The Climate Positive Development Program was launched by President Clinton, Founder of the William J. Clinton Foundation, on May 19, 2009, at the C40 Summit in Seoul, South Korea. Along with the other founding projects, Destiny, Florida will demonstrate Climate Positive strategies, setting a compelling environmental and economic example for cities to follow.
To reduce the net greenhouse gas emissions of their Climate Positive Development projects to below zero, property developers and local governments will agree to work in partnership on specific areas of activity. This includes implementing economically viable innovations in buildings, the generation of clean energy, waste management, water management, and transportation and outdoor lighting systems.
“We are proud of the recognition Destiny has received from the Clinton Climate Initiative as an urban development that can help reduce the world’s carbon footprint. Destiny will be a global model city for sustainable living, and a hub where the latest clean technology innovations will emerge,” stated Anthony V. Pugliese, III, Managing Partner and CEO of Destiny.
The 41,000-acre community in Central Florida was founded in 2005.
Getting ready to take off on your summer vacation? Planning to drive 100… 200… 1,000 miles from home? How about 60,000 miles? That’s been Brian Brawdy’s 11-month long road trip fueled with biodiesel, solar and wind power… plus he captures rainwater when he can to drink.
Brawdy has been using a Ford F-350 diesel pickup truck with a camper in the bed during his cross-country adventure he has dubbed “Conservation through Exploration.” In this latest edition of the Domestic Fuel Cast, he tells me that the solar panels and wind turbine have allowed him to get truly off the grid and see some places that most people can’t even get to.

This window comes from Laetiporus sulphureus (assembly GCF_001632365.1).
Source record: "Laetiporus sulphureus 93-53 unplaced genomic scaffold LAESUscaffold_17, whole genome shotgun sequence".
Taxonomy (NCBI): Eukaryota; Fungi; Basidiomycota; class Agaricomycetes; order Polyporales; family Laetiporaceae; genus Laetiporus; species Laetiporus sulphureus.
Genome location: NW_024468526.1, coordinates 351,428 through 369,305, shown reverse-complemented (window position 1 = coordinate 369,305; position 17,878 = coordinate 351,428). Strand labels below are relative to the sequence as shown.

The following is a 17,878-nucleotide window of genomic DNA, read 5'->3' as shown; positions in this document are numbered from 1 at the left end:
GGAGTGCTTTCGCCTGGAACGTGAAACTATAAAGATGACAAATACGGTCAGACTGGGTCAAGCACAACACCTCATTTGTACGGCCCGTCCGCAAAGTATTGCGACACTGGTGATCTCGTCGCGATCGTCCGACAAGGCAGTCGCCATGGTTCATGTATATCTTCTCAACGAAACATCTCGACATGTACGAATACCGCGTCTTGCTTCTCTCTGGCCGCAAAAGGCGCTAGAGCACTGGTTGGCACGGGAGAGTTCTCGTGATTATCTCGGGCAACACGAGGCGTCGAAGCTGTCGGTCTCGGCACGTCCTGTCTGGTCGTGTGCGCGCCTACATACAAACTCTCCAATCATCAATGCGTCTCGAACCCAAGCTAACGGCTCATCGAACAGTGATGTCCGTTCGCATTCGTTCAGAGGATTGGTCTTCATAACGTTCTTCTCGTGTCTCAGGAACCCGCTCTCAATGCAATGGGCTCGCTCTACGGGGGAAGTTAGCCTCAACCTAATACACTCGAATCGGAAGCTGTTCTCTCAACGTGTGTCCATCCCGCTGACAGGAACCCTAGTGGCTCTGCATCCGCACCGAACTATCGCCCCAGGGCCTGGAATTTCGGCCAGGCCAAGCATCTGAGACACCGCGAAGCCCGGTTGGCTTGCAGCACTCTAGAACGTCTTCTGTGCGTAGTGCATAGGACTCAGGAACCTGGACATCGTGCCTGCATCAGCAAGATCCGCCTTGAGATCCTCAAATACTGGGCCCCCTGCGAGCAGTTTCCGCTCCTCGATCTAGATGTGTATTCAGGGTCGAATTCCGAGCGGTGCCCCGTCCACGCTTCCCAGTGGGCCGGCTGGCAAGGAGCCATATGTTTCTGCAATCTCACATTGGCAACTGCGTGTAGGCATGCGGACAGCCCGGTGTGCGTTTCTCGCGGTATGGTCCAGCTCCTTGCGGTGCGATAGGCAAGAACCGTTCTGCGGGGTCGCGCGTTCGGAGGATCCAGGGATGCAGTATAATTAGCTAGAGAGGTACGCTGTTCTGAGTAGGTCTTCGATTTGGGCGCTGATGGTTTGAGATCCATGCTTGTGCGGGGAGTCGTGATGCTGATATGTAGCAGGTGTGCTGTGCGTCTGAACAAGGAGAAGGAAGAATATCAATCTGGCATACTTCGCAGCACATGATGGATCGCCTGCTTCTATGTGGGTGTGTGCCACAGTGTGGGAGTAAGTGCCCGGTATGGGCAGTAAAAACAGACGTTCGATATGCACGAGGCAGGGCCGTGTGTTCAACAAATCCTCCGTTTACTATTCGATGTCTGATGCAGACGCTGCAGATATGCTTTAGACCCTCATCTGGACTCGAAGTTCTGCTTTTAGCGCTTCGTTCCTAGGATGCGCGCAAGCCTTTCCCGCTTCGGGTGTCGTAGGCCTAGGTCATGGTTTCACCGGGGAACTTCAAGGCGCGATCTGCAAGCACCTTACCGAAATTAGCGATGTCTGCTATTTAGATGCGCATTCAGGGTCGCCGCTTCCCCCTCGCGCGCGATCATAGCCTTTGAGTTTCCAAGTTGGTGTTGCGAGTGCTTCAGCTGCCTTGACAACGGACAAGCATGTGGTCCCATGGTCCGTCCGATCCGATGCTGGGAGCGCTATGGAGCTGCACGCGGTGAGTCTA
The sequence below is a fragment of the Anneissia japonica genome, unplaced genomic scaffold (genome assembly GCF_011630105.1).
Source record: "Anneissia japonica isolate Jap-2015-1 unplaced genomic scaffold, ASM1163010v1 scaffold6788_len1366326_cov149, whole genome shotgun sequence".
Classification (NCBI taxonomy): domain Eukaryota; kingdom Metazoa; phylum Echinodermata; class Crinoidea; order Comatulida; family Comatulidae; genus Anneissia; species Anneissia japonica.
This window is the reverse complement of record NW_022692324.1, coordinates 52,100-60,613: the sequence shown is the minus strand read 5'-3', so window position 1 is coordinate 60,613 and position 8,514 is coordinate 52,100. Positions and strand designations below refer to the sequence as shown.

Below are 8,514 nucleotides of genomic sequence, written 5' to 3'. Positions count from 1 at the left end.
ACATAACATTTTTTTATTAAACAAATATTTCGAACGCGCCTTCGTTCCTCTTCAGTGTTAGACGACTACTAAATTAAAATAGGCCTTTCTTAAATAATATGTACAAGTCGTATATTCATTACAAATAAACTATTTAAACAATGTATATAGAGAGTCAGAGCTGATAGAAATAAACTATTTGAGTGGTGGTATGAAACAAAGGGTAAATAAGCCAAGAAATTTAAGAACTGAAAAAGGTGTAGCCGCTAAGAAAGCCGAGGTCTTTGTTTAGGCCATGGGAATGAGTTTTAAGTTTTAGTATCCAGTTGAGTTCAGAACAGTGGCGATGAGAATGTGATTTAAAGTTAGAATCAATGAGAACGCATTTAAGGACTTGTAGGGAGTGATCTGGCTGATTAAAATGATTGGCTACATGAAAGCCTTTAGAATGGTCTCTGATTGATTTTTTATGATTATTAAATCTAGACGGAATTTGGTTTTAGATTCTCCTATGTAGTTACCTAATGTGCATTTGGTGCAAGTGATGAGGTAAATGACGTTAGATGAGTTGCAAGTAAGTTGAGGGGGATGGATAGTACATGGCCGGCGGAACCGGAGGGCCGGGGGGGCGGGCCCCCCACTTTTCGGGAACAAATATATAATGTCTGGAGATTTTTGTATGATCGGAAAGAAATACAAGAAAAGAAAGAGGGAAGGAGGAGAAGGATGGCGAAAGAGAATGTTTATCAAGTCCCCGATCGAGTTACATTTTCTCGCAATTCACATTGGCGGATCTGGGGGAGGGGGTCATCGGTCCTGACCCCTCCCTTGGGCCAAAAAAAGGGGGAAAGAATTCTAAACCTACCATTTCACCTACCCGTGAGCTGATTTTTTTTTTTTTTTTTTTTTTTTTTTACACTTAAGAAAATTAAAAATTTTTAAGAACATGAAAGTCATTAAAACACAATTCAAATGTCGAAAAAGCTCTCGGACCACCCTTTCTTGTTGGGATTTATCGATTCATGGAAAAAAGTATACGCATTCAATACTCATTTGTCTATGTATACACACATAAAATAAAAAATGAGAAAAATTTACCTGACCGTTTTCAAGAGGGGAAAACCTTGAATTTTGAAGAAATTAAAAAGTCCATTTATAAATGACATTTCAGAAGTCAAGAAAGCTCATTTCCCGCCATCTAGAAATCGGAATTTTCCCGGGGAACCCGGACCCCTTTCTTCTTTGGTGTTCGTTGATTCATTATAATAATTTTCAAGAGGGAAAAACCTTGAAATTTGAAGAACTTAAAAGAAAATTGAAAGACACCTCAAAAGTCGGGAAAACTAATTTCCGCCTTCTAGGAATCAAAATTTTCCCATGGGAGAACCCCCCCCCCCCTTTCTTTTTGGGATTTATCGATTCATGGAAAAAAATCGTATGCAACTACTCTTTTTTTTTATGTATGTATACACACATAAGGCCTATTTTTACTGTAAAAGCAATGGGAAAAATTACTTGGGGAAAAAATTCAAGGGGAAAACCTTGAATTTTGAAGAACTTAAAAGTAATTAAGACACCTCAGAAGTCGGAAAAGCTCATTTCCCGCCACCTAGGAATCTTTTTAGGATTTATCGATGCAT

He says his mission and message have been two-fold: conservation and self-reliance.
It’s a really interesting adventure, and you can hear more about it here: DFCast-5-22-09.mp3
You can also subscribe to the DomesticFuel Cast here.
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Duke Energy continues to expand its renewable energy portfolio with the acquisition of a 70-magawatt wind power project in Pennsylvania known as the North Allegheny Windpower Project. Gamesa Energy USA was the original wind turbine manufacturer and project developer.
This marks the first wind energy project for Duke Energy in the Eastern US; however, they have other wind projects including selling wind power to WalMart stores in Texas. The North Allegheny project consists of 35 Gamesa wind turbines, each capable of producing two megawatts (MW) of electricity. This purchase will give the company more than 700 MW of wind-powered generation by the of 2009.
Wouter van Kempen, president of Duke Energy Generation Services (DEGS), which is a business unit of Duke Energy that owns and develops renewable power assets, said in a company statement today, “The purchase of the North Allegheny Windpower Project in Pennsylvania marks a milestone for Duke Energy and its renewables business. This acquisition immediately expands our wind power portfolio beyond the western U.S., where we have half a dozen projects already in operation or under construction.”
Once the project is complete, Duke energy will sell all the energy generated from the wind turbines to FirstEnergy. The wind farm is expected to be online by the end of this year.
Looking to take an eco-friendly vacation? Well, your resort options just got bigger with the announcement that Catalyx Inc., has been contracted to build a 100% Eco-Tourism resort owned by the Ramona Band of the Cahuilla Indian Tribe.
This energy friendly resort will be located in the Anza Valley which is near San Diego, California. It is designed to operate completely off-the-grid by employing several alternative energy technologies to meet all of its energy needs. The site will reuse much of its own waste byproducts, such as sewage, biogas and restaurant food waste, and the completed project is expected to produce 1 megawatt-Hr (1000 KW-hrs) per day of renewable energy, with propane as a back up energy source until the project is complete.
“We want to create a truly natural retreat which mirrors our ancestral heritage of living in harmony with Mother Earth,” said John Gomez, Cultural Director for the Ramona Band.“When finished, this resort will not be a burden on the environment. All energy will be renewable and all waste and wastewater will be recycled.”